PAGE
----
Advisors Take Note of Suppliers Who Support the Trade During COVID-19 Pandemicby Jessica Montevago and Daniel McCarthy /
In this time of crisis, it is important that suppliers support travel advisors who have reliably brought them business time and time again.
Advisors speaking with Travel Market Report this week, took the time to applaud the ones that are stepping up to the plate during the COVID-19 pandemic, whether it be through increased communications, compensation, or additional support.
Carolyn Sandgren Kempf, president at Elite Travel Inc. & Cruise in Cape Girardeau, Missouri, said Apple Leisure Group had “wonderful videos and responsiveness by Jackie Marks [EVP, Trade Sales & Engagement]. In fact, every email I sent to upper management was answered quickly and efficiently.”
She added Adolfo Perez, Senior Vice President of Sales and Trade Marketing at Carnival Cruise Line, “continues with his engagement of agents with webinars, answering questions personally on his Facebook page, as well as asking for feedback and listening.”
“Keeping the advisor community up to date with what is happening on the supplier side, the changes they are making, and providing great content for us to use with clients to keep their interest during this time is very helpful,” agreed Roxanne Boryczki, President of AZ Trails Travel in Fountain Hills, Arizona. “Regent Seven Seas has done a good job on this for us, as has AmaWaterways. The cruise lines overall have really stepped up for the most part, more so than the land suppliers.”
Webinars are also a good way for advisors to make use of newfound downtime, as well as staying up to date with how suppliers are handling this unprecedented time.
“The continued vendor webinars are great. This isn’t a time for us to sit back – the phone isn’t ringing, but it’s a great time to regroup and learn something new. There’s no other time like this to prepare us for what’s to come,” said John Schmitt, President of Frankenmuth Travel in Michigan.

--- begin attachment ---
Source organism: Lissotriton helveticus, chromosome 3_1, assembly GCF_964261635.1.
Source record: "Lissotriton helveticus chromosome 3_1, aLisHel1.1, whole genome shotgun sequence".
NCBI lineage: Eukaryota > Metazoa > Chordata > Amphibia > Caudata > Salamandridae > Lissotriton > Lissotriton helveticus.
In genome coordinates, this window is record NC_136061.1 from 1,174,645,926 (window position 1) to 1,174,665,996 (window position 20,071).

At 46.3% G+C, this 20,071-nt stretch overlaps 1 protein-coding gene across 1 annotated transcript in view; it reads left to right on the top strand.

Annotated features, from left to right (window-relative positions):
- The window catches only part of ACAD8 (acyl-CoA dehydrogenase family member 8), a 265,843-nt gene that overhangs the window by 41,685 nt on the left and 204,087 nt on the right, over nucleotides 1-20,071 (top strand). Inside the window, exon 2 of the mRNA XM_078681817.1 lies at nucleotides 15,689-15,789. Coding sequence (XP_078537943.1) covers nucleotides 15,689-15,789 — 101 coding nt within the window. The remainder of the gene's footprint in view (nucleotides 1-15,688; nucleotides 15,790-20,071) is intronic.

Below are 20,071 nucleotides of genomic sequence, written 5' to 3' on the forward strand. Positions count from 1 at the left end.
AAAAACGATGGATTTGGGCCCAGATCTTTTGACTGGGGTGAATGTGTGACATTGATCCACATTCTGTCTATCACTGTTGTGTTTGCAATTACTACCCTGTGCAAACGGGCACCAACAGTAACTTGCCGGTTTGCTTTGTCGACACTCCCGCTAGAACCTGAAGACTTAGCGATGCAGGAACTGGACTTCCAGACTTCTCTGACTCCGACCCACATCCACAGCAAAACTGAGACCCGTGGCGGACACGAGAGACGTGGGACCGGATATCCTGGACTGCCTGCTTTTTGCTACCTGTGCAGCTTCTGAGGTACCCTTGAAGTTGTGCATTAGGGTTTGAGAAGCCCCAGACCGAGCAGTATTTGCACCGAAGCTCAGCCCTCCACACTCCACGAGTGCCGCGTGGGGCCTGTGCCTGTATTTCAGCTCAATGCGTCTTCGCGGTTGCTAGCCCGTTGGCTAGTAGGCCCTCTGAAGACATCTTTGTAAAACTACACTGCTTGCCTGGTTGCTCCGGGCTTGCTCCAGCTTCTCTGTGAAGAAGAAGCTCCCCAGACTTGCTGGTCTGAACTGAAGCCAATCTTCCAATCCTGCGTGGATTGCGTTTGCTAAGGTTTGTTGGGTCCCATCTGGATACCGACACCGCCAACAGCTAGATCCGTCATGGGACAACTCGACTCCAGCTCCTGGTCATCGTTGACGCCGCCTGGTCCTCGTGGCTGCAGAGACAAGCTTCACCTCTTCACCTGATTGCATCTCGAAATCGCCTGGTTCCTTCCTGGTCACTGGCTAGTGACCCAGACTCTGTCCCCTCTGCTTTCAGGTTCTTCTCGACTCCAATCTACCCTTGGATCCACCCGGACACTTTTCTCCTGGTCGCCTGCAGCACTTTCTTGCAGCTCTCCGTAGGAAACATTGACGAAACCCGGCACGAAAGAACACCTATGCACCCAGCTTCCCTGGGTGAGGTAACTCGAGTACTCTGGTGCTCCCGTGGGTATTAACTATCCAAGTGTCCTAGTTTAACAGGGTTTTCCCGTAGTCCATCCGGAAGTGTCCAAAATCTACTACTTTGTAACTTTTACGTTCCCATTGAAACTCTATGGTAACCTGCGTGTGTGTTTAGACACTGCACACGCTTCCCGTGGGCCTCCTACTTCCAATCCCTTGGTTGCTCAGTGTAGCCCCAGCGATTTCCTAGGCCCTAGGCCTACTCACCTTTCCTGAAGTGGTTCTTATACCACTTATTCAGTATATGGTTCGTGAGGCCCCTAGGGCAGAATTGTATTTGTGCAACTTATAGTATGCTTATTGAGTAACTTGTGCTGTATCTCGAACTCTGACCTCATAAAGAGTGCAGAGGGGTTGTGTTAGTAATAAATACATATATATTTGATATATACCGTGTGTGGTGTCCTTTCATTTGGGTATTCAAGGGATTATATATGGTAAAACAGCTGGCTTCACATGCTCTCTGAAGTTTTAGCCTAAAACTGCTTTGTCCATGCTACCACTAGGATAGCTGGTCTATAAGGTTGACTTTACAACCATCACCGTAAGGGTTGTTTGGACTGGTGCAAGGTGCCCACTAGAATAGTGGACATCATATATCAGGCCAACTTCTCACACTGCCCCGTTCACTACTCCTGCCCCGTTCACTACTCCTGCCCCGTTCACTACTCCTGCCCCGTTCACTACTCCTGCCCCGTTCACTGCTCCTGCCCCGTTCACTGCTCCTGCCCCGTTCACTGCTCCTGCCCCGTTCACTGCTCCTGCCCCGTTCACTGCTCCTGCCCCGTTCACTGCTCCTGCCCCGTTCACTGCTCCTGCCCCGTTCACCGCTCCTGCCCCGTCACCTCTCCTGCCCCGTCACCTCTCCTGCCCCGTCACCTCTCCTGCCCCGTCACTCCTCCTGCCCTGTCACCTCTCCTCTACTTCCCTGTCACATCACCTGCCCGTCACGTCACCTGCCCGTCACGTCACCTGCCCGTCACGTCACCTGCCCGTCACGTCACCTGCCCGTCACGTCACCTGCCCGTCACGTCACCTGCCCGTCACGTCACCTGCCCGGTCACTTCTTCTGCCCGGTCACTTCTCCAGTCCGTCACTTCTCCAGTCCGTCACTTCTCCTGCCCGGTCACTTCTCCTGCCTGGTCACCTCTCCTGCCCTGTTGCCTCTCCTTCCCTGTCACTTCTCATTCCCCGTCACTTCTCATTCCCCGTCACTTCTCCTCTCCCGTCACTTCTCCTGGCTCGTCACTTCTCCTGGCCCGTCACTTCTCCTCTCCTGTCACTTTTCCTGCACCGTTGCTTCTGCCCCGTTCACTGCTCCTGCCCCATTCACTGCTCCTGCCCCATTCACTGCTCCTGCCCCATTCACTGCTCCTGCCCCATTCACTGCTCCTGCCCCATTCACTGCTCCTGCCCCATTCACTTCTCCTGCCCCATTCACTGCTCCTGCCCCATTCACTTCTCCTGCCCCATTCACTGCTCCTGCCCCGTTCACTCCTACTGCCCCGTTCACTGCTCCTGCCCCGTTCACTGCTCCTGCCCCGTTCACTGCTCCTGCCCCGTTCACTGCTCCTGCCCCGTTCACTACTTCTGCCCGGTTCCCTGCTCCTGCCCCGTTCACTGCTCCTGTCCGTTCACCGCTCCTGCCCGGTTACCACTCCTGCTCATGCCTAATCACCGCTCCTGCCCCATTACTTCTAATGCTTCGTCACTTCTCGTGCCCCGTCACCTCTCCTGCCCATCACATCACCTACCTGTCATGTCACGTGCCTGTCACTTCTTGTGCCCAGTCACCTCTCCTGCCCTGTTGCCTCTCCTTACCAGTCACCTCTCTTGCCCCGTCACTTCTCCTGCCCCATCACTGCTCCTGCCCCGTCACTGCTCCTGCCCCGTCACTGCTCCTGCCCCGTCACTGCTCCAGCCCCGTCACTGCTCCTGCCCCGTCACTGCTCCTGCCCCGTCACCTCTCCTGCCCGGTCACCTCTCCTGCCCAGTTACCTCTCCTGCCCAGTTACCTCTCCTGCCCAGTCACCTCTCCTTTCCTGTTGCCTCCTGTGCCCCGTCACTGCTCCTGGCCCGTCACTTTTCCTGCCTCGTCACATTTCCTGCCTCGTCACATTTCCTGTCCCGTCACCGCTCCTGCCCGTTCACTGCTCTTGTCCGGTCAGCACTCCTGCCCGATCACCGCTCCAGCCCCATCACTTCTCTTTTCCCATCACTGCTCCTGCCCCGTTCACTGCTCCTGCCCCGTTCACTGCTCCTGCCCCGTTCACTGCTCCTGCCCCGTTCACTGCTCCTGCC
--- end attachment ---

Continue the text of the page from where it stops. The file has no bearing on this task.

Another point of contention is commissions. “One of the most frustrating things is that travel advisors do not get paid until the client travels,” Lori Keeley, President of Travel Connections & Cruises LTD. in West Springfield, Massachusetts, explained. “So we will not see any revenue until the public starts to travel again which may not be until late 2020 or mid-2021. Who can exist that long while working for free?”
Keeley said many of the cruise lines, along with the Walt Disney Company, and Apple Leisure Group, are protecting commissions.
“Cruise lines were the only sector of the industry who got it right with commission protection,” Sandgren Kempf said, adding that she would like to see a small compensation for doing double work for no compensation on the first booking.
A supplier recognizing the heavy lifting done by advisors would be Carnival, she said, who protected commission on the first booking and then paid again on the second booking.
Boryczki said the suppliers who are not only protecting commissions on cancelled bookings, but also providing commissions on the re-bookings for next year when they have issued a voucher, “will definitely have my loyalty for helping us survive.”
Linda Hulse, an advisor with Alpha Travel, told TMR that big cruise lines like Disney Cruise Line, Celebrity Cruises, and Royal Caribbean have all provided the support that she, and other travel advisors, needed by honoring their commitment to paying commissions.
Some advisors are reevaluating supplier relationships
Travel advisors speaking to TMR also said that, while some suppliers are going the extra mile for their advisor partners, other are not, and it's making them second-guess their future with them.